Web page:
Eve is an American sitcom starring Eve, Jason Winston George, Ali Landry, Natalie Desselle-Reid, Brian Hooks and Sean Maguire. It aired on the UPN network from September 15, 2003 to May 11, 2006, with 66 episodes produced spanning 3 seasons. The series follows Shelly, a beautiful and intelligent woman of the new generation trying to navigate the exhilarating world of 21st century love, romance and career. The series was nominated in 2004 for Teen Choice Award for Choice Breakout TV Show and had seven nominations in major awards.
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Outgoing 13-year-old Sydney is on the fast track to growing up, despite the goodhearted efforts of her protective father, Max. As Sydney attempts to spread her wings and make more decisions for herself, Max does everything he can to rein her in and keep her his little girl. But in so doing, his mother, Judy, is reminded of his own antics at Sydney’s age, and the parallels — illustrated by comical flashback sequences starring a young Max — are both amusing and enlightening.
Middle school as it really happened. Maya Erskine and Anna Konkle star in this adult comedy, playing versions of themselves as thirteen-year-old outcasts in the year 2000, surrounded by actual thirteen-year-olds, where the best day of your life can turn into your worst with the stroke of a gel pen.
Keeping Up Appearances is a British sitcom created and written by Roy Clarke for the BBC. Centred on the life of eccentric, social-climbing snob Hyacinth Bucket, the sitcom follows her obsessive and determined attempts to impress in middle class society and portray herself as more affluent than she truly is.
The show stars Patricia Routledge, who received two BAFTA nominations for her performance as Hyacinth. Broadcast between 1990 and 1995 on BBC One, the sitcom spawned five series and 44 episodes—4 of which are Christmas specials. Keeping Up Appearances was a great success in the UK and also captivated a large audience in the US, Canada, and Australia, but production ceased in 1995 when Routledge wanted to move on to other projects. Since its original release, all five series—including Christmas specials—are available on DVD. In 2004, the sitcom was ranked 12th in the countdown of Britain’s Best Sitcom. It is regularly repeated worldwide.
Las Vegas is an American television series broadcast by NBC from September 22, 2003 to February 15, 2008. The show focuses on a team of people working at the fictional Montecito Resort & Casino dealing with issues that arise within the working environment, ranging from valet parking and restaurant management to casino security. The series originally aired on Monday nights, though NBC later moved the series to Friday nights first to 9 PM Eastern/8 PM Central and then to 10 PM Eastern/9 PM Central. The show ended syndication in the United States in July 2013 after a long run of weekday back to back episodes it was moved to a graveyard slot of 4 am- then removed totally from TNT’s lineup.
The series originally centered around Ed Deline, a strict ex-CIA officer who went from being Head of Security to becoming President of Operations of the Montecito, whose job is to run the day-to-day operations of the casino. Following his departure from the series in Season 5, former Marine Danny McCoy, Ed’s former protégé, became the Montecito’s new President of Operations.
The series abruptly ended with a cliffhanger because NBC canceled Las Vegas in the offseason following season five.
Sterling Archer is the world’s most daunting spy. He works for ISIS, a spy agency run by his mother. In between dealing with his boss and his co-workers – one of whom is his ex-girlfriend – Archer manages to annoy or seduce everyone that crosses his path. His antics are only excusable because at the end of the day, he still somehow always manages to thwart whatever crises was threatening mankind.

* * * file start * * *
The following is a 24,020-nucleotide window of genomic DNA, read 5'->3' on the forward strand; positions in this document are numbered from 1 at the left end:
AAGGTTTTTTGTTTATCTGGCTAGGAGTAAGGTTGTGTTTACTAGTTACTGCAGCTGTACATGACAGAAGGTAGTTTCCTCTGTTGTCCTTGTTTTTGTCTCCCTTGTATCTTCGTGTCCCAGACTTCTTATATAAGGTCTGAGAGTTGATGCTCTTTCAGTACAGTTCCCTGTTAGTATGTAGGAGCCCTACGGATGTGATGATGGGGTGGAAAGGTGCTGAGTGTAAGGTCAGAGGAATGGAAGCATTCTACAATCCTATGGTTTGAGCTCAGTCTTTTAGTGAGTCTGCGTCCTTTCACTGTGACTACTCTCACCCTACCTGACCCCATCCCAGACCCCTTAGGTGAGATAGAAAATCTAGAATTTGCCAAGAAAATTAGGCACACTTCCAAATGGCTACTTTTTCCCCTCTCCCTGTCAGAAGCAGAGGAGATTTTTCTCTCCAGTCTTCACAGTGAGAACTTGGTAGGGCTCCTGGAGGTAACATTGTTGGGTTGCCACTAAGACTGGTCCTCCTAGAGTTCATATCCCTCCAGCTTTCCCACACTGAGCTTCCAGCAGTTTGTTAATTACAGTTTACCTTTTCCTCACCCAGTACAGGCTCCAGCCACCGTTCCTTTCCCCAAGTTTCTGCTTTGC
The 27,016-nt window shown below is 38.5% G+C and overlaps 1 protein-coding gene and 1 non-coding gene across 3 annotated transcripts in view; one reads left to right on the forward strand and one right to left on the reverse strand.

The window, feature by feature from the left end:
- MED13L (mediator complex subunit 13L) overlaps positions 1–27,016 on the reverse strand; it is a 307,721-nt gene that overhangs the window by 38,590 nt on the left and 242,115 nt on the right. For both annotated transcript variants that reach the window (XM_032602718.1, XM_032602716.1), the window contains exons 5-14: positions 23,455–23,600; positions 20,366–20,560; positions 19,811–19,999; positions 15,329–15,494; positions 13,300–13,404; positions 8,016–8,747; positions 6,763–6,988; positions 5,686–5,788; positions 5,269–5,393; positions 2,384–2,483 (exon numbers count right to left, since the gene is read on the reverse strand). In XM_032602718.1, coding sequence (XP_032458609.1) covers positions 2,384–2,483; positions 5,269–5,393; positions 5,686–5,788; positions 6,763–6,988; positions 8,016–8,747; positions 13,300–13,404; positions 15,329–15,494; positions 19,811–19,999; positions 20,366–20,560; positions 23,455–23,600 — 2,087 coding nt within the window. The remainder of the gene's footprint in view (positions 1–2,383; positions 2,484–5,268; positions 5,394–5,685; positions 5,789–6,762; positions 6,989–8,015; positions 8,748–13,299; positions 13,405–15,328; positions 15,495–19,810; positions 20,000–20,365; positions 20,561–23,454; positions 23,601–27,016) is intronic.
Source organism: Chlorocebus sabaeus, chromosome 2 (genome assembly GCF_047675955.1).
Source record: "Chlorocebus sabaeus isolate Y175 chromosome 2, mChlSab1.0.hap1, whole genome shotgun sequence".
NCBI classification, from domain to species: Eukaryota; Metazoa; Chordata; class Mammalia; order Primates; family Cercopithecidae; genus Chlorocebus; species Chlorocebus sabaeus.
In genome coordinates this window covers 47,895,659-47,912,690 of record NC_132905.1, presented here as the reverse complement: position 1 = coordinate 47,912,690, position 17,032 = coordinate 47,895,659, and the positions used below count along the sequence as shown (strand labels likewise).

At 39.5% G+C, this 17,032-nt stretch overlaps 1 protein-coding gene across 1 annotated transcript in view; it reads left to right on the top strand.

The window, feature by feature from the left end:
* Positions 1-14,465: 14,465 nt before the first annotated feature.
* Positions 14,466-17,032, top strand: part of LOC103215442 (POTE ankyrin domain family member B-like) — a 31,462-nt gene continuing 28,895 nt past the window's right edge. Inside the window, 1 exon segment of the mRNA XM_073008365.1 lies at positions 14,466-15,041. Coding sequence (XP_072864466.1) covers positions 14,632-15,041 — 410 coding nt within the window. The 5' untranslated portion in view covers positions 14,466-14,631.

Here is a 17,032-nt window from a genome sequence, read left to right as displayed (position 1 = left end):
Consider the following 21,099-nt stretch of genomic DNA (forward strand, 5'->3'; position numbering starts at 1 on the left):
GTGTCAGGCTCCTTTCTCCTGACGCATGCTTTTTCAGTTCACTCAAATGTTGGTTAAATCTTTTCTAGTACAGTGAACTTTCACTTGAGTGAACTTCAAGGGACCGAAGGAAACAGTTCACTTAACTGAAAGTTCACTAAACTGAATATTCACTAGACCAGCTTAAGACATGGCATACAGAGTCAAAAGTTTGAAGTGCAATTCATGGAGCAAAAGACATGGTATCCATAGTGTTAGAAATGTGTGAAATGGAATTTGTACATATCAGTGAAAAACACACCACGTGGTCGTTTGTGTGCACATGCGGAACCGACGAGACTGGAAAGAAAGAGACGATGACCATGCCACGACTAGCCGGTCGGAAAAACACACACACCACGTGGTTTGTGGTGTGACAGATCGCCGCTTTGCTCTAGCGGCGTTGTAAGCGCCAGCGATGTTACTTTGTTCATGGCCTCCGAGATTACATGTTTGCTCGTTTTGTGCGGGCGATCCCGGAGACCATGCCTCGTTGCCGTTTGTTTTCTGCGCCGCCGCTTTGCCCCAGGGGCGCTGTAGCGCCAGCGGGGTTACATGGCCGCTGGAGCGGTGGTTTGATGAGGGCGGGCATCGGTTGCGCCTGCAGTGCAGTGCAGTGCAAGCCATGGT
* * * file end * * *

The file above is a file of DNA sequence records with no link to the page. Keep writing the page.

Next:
Comedy about the unlikely friendship that develops between two very different young women who meet waitressing at a diner in trendy Williamsburg, Brooklyn, and form a bond over one day owning their own successful cupcake business. Only one thing stands in their way – they’re broke.
One Day at a Time is an American situation comedy that aired on the CBS network from December 16, 1975, until May 28, 1984. It starred Bonnie Franklin as Ann Romano, a divorced mother who moves to Indianapolis with her two teenage daughters Julie and Barbara Cooper with Dwayne Schneider as their building superintendent.
The show was created by Whitney Blake and Allan Manings, a husband-and-wife writing duo who were both actors in the 1950s and 1960s. The show was based on Whitney Blake’s own life as a single mother, raising her child, future actress Meredith Baxter. The show was developed by Norman Lear and was produced by T.A.T. Communications Company, Allwhit, Inc., and later Embassy Television.
Like many shows developed by Lear, One Day at a Time was more of a comedy-drama, using its half-hour to tackle serious issues in life and relationships, particularly those related to second wave feminism. The earlier seasons in particular featured several multi-part episodes, serious topics, and dramatic moments. As in other Lear shows of the era, the show was shot on videotape in front of a live audience, giving it a sense of immediacy, and close-ups were often employed during dramatic scenes. As the social climate changed in the 1980s, the show’s writing became less edgy, and as the girls became adults, the innovation of the original premise — a divorced mother raising teenage children — was lost. The show’s nine years give it the second-longest tenure of any Lear-developed sitcom under its original name, after The Jeffersons.
Jump into the daily routines of a diverse group of New Yorkers and how they light things up. “The Guy” is a nameless pot deliveryman whose client base includes an eccentric group of characters with neuroses as diverse as the city.